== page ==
Fast forward to July/August 2006 and Israel is embroiled in a month long war with Hezbollah. Despite Ehud Olmert outlining the goals of the war as being the return of the kidnapped soldiers (2 from Lebanon and 1 from Gaza) and the ending of Quassam rockets from Gaza, neither target is achieved. The Israeli public again loses faith with its army and government. The government-appointed Winograd committee is set up to determine responsibility for the wartime debacle. And that brings us to today, where the headlines this morning finally read, 'IDF Chief of Staff Dan Halutz announces his resignation.' It's not that I'm happy, but I'm relieved that someone is finally accepting responsibility for the pathetic way our country was run during the war. This however, should only be the first stage of what needs to be a major shake up for this country.
Dan Halutz was the first pilot and non infantry soldier to be given the honor of being Chief of Staff. He was appointed by Ariel Sharon to replace Moshe 'Bugi' Yaalon, who was fired for rightly speaking out against the disengagement. It seemed to many that Sharon's reasoning for picking this decorated pilot were more due to political considerations than military ones. Halutz supported the disengagement and never spoke against it, despite the army's warnings of what would happen if we were to leave Gaza in the planned manner. In 2 years, he did little to improve the army and when confronted with the major challenge of war, it seems that he had no clear objective to help achieve the stated goals of the war. In his letter of resignation to Olmert, Halutz wrote:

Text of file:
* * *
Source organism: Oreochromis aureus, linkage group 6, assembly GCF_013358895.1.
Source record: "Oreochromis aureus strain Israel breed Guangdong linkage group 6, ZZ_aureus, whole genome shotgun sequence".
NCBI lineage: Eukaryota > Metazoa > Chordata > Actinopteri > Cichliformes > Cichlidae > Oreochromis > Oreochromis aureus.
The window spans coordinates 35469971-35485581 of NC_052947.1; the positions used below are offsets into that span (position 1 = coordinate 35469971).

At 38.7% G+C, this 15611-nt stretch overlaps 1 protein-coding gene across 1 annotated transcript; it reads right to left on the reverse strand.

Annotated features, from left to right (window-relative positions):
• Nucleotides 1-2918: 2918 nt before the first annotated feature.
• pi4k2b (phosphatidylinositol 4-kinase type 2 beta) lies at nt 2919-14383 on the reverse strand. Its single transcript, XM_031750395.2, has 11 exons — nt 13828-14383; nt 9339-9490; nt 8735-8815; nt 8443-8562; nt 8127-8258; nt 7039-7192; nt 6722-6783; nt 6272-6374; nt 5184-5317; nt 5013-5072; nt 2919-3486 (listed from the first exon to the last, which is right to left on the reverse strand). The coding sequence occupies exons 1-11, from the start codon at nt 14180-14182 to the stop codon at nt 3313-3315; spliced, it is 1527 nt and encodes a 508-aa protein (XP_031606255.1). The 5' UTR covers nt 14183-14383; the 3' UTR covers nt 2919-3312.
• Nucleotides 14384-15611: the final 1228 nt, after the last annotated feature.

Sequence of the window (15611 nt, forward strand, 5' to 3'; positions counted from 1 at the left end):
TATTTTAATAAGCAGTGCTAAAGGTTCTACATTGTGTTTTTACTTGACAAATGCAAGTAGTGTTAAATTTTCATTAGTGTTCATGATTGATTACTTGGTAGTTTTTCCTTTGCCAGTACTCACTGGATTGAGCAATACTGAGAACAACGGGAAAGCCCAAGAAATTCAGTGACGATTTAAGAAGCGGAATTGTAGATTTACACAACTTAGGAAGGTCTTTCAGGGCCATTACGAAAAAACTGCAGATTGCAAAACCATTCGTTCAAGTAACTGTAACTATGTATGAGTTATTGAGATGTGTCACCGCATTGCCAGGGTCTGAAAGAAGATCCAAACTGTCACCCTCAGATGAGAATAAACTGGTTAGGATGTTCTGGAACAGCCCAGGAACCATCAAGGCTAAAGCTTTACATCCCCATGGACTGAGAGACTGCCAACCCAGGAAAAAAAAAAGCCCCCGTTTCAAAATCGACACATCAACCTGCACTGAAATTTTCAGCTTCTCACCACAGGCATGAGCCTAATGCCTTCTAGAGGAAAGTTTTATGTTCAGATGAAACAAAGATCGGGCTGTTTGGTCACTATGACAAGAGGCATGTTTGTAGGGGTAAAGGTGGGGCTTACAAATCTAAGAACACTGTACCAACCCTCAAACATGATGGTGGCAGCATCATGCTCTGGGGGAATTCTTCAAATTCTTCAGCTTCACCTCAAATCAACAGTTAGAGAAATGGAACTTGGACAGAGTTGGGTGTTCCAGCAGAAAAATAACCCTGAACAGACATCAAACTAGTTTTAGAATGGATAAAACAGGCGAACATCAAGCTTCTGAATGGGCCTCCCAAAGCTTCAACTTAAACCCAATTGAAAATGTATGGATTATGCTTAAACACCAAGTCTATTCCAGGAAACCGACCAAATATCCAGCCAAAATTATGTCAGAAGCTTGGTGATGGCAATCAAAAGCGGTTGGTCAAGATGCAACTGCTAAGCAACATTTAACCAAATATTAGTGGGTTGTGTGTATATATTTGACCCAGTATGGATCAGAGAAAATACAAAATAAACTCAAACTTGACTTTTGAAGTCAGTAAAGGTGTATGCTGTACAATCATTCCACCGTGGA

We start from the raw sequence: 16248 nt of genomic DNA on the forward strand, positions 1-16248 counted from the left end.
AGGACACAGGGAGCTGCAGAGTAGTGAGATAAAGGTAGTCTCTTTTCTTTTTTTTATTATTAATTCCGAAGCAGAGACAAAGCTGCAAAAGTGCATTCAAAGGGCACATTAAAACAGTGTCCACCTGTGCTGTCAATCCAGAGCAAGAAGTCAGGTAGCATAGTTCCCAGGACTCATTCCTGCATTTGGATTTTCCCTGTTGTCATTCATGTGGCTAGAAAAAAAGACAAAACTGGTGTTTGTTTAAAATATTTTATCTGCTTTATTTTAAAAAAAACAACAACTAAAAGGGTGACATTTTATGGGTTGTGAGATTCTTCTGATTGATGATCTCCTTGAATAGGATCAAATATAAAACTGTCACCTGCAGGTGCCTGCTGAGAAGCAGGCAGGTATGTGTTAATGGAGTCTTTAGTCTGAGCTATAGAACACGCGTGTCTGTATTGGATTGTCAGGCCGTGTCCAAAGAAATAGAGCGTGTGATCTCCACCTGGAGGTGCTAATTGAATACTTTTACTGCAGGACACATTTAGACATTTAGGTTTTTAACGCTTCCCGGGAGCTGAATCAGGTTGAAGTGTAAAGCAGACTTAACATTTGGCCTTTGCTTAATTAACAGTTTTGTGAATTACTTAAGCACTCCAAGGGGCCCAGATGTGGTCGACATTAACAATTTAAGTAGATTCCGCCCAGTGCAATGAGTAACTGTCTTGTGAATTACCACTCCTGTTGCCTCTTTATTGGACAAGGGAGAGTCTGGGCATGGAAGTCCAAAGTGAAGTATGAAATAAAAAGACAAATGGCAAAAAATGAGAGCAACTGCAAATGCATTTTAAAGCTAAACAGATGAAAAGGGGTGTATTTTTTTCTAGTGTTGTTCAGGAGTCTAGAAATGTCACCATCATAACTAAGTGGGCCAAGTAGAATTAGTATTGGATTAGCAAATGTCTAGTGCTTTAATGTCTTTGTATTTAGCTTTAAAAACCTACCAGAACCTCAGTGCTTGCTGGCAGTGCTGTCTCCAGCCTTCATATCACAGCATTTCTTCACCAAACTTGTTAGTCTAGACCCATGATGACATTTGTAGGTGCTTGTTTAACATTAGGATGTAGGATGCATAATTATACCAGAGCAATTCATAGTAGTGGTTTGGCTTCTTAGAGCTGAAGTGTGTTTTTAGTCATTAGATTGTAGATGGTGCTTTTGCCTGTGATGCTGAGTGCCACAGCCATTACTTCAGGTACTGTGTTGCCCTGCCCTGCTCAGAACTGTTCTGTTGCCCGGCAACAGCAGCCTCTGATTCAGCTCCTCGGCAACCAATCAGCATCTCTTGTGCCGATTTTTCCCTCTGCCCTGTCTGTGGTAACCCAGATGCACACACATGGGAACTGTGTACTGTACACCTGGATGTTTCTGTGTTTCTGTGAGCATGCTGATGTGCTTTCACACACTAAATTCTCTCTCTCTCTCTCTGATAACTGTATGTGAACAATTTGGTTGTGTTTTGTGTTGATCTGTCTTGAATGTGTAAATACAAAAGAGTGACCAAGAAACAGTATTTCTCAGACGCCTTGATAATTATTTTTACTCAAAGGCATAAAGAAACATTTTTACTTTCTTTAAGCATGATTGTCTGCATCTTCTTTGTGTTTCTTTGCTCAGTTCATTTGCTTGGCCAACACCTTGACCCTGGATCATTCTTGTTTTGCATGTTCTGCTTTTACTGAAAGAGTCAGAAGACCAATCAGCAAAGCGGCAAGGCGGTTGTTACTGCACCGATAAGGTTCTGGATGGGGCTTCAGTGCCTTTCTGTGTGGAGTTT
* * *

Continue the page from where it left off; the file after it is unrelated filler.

"For me, the word responsibility has great meaning. My view of responsibility is what led me to remain in my post until this time and to place this letter on your desk today...Since the echoes of battle ceased, I decided to act responsibly according to the best traditions and values from home and from my service in the IDF. I feel proud that I completed what I set out to do. After these thorough processes, I am sure the IDF will be ready to meet the challenges ahead."
Exactly what he's proud of, I don't know. I just hope that a strong candidate replaces him who can reinvigorate our army, and prepare her for any potential future challenges that lie ahead of her. Halutz has made the right decision, and for the sake of the country, I hope Olmert and defense minister Amir Peretz follow in his footsteps ...